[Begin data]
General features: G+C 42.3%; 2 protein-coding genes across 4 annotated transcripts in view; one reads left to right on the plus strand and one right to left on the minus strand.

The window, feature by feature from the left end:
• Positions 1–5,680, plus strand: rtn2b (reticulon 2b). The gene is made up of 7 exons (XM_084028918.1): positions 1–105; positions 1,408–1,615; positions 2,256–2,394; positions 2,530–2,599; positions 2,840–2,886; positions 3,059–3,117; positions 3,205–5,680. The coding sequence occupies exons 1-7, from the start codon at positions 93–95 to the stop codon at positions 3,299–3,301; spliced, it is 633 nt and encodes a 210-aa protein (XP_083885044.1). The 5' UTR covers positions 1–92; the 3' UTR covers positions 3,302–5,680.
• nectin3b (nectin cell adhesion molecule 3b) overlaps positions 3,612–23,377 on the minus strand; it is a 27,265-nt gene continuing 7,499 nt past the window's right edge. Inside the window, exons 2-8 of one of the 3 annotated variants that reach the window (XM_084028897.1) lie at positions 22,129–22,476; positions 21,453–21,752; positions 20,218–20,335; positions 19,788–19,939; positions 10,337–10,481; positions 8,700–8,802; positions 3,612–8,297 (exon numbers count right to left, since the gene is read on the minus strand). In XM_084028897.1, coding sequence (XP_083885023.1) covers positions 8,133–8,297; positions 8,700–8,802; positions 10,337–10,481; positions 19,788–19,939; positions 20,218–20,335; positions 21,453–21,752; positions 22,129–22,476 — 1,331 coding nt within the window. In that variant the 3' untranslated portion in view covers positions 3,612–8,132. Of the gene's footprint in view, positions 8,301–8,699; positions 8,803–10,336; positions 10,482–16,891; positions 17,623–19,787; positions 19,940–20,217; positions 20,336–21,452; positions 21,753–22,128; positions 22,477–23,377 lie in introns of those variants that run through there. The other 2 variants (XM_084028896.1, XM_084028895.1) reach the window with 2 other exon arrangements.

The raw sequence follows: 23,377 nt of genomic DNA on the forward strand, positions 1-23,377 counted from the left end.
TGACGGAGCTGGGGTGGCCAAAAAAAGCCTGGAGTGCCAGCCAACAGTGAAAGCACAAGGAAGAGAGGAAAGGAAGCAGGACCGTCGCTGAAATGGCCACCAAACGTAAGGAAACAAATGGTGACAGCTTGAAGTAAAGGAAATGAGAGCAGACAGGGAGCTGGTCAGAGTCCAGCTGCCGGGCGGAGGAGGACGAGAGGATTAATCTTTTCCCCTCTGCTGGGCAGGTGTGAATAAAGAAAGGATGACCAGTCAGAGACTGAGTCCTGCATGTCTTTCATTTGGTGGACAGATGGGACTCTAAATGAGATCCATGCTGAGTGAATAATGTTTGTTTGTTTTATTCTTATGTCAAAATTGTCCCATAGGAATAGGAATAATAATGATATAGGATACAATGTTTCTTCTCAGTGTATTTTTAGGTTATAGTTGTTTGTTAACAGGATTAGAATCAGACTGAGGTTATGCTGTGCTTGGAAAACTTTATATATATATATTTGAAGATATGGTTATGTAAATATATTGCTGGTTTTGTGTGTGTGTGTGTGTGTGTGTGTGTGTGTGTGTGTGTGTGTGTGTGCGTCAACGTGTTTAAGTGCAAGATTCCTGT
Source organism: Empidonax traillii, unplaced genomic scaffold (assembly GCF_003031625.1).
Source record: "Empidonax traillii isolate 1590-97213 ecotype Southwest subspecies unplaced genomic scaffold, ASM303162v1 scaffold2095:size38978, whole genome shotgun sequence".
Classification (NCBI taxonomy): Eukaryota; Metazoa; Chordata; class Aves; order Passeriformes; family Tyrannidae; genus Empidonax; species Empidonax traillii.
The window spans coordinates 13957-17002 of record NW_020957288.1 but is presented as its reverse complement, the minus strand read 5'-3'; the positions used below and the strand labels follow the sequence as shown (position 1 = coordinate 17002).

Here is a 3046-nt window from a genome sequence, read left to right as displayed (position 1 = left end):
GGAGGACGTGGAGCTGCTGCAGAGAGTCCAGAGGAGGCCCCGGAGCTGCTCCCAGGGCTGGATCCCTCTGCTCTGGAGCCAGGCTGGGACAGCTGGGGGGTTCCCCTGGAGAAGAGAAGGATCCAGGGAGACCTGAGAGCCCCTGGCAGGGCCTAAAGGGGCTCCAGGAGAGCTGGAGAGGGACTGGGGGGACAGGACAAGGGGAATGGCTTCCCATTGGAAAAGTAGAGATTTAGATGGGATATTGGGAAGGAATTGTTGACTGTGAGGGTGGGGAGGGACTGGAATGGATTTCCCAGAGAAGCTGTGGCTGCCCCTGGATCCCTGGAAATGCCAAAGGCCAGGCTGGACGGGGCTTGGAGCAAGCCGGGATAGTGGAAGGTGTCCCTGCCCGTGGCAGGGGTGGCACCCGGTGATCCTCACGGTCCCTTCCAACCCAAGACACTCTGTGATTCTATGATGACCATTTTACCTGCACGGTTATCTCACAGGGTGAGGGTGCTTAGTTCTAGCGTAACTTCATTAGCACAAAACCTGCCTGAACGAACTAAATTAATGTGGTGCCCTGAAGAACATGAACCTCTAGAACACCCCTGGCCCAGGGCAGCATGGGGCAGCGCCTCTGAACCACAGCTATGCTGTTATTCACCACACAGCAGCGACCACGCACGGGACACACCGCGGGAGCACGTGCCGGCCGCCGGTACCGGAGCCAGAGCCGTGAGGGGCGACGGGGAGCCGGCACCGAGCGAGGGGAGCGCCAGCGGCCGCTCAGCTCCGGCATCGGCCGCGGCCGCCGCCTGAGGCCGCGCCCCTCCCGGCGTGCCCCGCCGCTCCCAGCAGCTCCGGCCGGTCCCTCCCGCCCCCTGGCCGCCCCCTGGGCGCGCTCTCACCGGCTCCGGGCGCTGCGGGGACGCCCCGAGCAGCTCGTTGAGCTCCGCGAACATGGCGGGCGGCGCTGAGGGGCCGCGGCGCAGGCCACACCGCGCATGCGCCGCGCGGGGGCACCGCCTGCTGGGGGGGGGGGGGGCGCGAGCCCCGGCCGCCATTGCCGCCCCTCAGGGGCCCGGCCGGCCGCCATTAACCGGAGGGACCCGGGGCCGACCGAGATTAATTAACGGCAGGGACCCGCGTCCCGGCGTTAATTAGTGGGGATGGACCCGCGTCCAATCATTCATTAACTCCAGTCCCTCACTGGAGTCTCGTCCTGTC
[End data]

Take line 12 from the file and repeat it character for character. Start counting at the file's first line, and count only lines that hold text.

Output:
GGAGGACGTGGAGCTGCTGCAGAGAGTCCAGAGGAGGCCCCGGAGCTGCTCCCAGGGCTGGATCCCTCTGCTCTGGAGCCAGGCTGGGACAGCTGGGGGGTTCCCCTGGAGAAGAGAAGGATCCAGGGAGACCTGAGAGCCCCTGGCAGGGCCTAAAGGGGCTCCAGGAGAGCTGGAGAGGGACTGGGGGGACAGGACAAGGGGAATGGCTTCCCATTGGAAAAGTAGAGATTTAGATGGGATATTGGGAAGGAATTGTTGACTGTGAGGGTGGGGAGGGACTGGAATGGATTTCCCAGAGAAGCTGTGGCTGCCCCTGGATCCCTGGAAATGCCAAAGGCCAGGCTGGACGGGGCTTGGAGCAAGCCGGGATAGTGGAAGGTGTCCCTGCCCGTGGCAGGGGTGGCACCCGGTGATCCTCACGGTCCCTTCCAACCCAAGACACTCTGTGATTCTATGATGACCATTTTACCTGCACGGTTATCTCACAGGGTGAGGGTGCTTAGTTCTAGCGTAACTTCATTAGCACAAAACCTGCCTGAACGAACTAAATTAATGTGGTGCCCTGAAGAACATGAACCTCTAGAACACCCCTGGCCCAGGGCAGCATGGGGCAGCGCCTCTGAACCACAGCTATGCTGTTATTCACCACACAGCAGCGACCACGCACGGGACACACCGCGGGAGCACGTGCCGGCCGCCGGTACCGGAGCCAGAGCCGTGAGGGGCGACGGGGAGCCGGCACCGAGCGAGGGGAGCGCCAGCGGCCGCTCAGCTCCGGCATCGGCCGCGGCCGCCGCCTGAGGCCGCGCCCCTCCCGGCGTGCCCCGCCGCTCCCAGCAGCTCCGGCCGGTCCCTCCCGCCCCCTGGCCGCCCCCTGGGCGCGCTCTCACCGGCTCCGGGCGCTGCGGGGACGCCCCGAGCAGCTCGTTGAGCTCCGCGAACATGGCGGGCGGCGCTGAGGGGCCGCGGCGCAGGCCACACCGCGCATGCGCCGCGCGGGGGCACCGCCTGCTGGGGGGGGGGGGGGCGCGAGCCCCGGCCGCCATTGCCGCCCCTCAGGGGCCCGGCCGGCCGCCATTAACCGGAGGGACCCGGGGCCGACCGAGATTAATTAACGGCAGGGACCCGCGTCCCGGCGTTAATTAGTGGGGATGGACCCGCGTCCAATCATTCATTAACTCCAGTCCCTCACTGGAGTCTCGTCCTGTC